“The Wife”

Not since  Albee’s “ Whose Afraid of Virginia Wolf” have we witnessed such a verbal battle between a husband and a wife. Granted the scene is in the closing twenty minutes, but the pent-up fury against husband Joe Castleman is a tour de force for actress Glenn Close. As his wife, Joanie, Close has the role of a lifetime.

”The Wife”, aptly named, is a film that seethes. Close, herself, says it is “ the trickiest role I’ve ever confronted”. One of the reasons may be inherent in the character Joan Archer Castleman, herself. She is full of angry thoughts as she perpetuates a sham for over forty years. It is she ,and not her illustrious husband,  who has written his Nobel worthy oeuvre.

We will see this same theme of women who do not get the praise they are due in another new film soon to be released. “Colette” stars Keira Knightley and explores meaning, value, and pleasure in a man’s world. “Hidden Figures” ( reviewed  Jan. 10, 2017 ) touched with the same, and showed racism as a second zinger holding women back. What makes “The Wife” stand out is the kingmaker, Glenn Close. Her performance is Oscar ready.

Close’s face is in close-up during much of the film. She is not a pushover. We see a strategist who knows her mind. She once told an infant that she was in love with the baby’s father and went on to marry him. Based on Meg Wolitzer’s 2003  novel of the same name, the film begins with sex of a sort. Husband Joe tells Joanie that she doesn’t have to do anything~just lie there. It is a good start. Maybe, it is because the wife has done so much already, and she has lied so easily that this is so aptly ironic.

Once the call is made from Stockholm announcing that Joe Castleman has won the Nobel Prize for Literature, we get flashbacks to Joan’s student life and early marriage. Elizabeth McGovern has a cameo role here as the older writer explaining the “good-old-boy-network” to aspiring Joan. Joan listens.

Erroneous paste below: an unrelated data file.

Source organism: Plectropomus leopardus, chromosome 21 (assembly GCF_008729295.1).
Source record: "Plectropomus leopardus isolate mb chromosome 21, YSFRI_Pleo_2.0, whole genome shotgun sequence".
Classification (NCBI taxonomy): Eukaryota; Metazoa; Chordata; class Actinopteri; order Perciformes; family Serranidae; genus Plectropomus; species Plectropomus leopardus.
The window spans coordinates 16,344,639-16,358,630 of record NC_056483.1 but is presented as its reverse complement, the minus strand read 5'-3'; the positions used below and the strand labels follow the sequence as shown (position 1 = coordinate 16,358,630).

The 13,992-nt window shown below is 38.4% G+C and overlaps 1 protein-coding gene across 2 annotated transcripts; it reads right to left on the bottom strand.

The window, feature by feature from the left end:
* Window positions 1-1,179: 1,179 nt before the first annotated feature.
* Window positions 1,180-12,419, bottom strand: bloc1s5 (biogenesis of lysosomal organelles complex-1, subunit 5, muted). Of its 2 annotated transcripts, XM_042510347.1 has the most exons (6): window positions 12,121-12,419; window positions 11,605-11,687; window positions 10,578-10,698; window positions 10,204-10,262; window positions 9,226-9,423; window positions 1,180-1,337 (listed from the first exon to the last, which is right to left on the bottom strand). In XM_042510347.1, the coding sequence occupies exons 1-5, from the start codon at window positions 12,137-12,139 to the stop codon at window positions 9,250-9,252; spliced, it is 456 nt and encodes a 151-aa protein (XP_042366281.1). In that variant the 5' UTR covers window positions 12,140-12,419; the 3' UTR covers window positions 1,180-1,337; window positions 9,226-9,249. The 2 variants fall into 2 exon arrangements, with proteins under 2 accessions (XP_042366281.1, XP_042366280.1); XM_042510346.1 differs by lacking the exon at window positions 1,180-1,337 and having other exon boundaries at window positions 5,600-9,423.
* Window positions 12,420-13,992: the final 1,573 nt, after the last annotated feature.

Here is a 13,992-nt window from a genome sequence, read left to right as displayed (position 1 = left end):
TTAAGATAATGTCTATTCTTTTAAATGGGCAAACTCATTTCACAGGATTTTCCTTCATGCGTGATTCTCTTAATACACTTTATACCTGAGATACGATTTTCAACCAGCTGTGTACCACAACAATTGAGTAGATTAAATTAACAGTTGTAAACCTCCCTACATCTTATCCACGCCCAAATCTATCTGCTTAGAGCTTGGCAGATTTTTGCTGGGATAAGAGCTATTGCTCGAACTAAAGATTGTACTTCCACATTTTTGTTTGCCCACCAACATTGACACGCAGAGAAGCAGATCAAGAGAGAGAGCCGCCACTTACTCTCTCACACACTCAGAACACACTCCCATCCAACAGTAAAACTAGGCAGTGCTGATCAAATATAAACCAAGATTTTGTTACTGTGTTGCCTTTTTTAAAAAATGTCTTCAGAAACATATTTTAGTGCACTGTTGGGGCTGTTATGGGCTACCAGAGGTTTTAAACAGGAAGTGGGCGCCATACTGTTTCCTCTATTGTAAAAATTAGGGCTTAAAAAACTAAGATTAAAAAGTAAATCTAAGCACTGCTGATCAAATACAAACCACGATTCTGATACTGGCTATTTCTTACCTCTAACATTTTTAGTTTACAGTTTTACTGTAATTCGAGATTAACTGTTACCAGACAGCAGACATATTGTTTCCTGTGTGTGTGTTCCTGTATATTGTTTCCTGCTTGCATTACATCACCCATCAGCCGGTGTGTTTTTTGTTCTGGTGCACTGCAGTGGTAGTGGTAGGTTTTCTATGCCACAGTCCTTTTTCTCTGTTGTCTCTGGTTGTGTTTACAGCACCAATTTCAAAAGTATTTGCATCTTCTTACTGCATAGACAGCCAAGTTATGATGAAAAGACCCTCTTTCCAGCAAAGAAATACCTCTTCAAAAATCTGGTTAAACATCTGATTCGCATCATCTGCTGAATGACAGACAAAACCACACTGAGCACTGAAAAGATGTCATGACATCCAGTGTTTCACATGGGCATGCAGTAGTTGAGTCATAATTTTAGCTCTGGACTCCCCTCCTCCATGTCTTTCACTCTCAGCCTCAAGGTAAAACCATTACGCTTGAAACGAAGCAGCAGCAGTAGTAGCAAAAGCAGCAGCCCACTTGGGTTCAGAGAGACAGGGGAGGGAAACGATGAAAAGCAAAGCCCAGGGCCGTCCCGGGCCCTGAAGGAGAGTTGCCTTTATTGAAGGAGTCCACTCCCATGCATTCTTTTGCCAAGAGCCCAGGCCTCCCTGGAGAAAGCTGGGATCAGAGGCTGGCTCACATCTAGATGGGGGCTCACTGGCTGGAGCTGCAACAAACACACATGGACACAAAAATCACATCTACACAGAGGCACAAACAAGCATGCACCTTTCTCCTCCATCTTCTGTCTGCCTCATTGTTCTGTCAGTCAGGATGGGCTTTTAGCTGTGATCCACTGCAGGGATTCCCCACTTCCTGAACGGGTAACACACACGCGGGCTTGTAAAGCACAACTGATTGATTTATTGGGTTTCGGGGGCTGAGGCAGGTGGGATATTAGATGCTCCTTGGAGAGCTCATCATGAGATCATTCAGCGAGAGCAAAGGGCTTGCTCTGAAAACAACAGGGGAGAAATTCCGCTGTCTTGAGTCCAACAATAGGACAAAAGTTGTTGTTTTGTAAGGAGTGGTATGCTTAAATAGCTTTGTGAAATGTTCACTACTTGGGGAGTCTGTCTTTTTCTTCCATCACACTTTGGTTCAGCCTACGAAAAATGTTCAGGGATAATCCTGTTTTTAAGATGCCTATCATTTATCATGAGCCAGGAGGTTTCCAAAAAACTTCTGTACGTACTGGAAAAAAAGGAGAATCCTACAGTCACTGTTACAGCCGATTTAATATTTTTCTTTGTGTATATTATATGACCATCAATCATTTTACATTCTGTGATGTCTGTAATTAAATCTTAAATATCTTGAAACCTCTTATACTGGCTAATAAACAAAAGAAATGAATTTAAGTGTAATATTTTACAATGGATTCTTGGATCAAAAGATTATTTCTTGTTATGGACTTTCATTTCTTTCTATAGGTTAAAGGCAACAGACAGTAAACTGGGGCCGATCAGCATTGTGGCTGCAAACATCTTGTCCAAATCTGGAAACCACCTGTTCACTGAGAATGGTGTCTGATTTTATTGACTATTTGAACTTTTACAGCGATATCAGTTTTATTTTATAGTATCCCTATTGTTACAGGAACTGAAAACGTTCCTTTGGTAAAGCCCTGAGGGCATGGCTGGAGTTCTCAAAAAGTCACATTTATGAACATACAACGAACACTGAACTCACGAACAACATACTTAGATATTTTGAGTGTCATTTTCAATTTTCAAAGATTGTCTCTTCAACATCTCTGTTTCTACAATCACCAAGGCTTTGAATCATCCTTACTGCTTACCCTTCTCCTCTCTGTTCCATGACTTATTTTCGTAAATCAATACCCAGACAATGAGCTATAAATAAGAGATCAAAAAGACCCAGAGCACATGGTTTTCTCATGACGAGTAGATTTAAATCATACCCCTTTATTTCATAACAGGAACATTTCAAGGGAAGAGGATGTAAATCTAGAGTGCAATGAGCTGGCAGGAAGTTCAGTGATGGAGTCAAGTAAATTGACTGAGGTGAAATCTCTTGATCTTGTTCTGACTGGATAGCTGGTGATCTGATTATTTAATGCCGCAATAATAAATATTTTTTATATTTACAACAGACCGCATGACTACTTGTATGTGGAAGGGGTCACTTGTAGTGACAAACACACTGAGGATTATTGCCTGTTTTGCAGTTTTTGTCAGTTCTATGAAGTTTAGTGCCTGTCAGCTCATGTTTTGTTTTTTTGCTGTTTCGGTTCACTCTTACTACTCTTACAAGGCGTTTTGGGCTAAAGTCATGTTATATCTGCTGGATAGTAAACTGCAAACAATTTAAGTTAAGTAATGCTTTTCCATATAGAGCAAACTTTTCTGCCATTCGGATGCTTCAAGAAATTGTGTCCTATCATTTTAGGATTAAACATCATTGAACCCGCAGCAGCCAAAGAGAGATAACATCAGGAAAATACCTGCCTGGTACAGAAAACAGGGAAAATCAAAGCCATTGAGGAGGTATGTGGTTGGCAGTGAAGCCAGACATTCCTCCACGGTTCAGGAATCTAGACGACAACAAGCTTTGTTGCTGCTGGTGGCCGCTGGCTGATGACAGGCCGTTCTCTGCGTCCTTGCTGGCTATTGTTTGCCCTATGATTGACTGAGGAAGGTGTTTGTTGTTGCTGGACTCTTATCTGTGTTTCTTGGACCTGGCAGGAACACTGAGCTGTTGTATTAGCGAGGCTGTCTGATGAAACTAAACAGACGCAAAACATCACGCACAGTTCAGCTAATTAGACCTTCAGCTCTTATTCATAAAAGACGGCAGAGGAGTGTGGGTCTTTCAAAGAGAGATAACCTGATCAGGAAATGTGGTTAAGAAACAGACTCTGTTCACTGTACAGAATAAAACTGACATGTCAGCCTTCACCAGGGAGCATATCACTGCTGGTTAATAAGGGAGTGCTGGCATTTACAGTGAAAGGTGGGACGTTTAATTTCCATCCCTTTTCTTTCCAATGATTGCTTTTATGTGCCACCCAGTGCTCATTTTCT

After marrying her instructor, Prof. Joe Castleman, her decision to edit and eventually write for her writing-blocked husband seems an easy fix. Joe has no problems deluding himself that he is the writer.  Jonathan Pryce almost goes overboard as the narcissistic, predictably gauche mate, who looks at his wife as a secondary character. He even has trouble bowing to the king of Sweden.

Another interesting self-serving character is the journalist/biographer, Nathaniel ( Christian Slater). He is “trolling for bitterness” and suspects that Joan has written any masterpiece attributed to Joe. He is transparent and direct. “Do you care to confide in anyone?” The blowhard husband and stoic wife is a cliche  , but Joan announces that she is no victim. She says she is more interesting than that. And a brilliant fraud she may be. Even Joe and Joan’s son, David, asks himself if he is worshiping at the wrong parental shrine.

Some of the best constructed scenes are the early flashbacks that mirror their contemporary lives. The couple jumping up and down on the bed, young David’s needs not being met, and Joe’s affairs with his hokey walnut missives and James Joyce recitations. He never  ups his game : he is so content with himself. But it is the acidly bitter slurs and the twelve-tone musical scale that linger. Womenhood is in constant flux.

Joe acknowledges her at his acceptance speech though she asked him not to. We know that boundaries need to be reset if Joan is to live an authentic life. My favorite ending for this rather unlovable character comes on her flight back to the United States. She will tell her children the truth, but will not malign Joe’s reputation in any way. . How can she pull this off and at what cost? As she caresses the blank pages of the notebook on her lap, we think we know.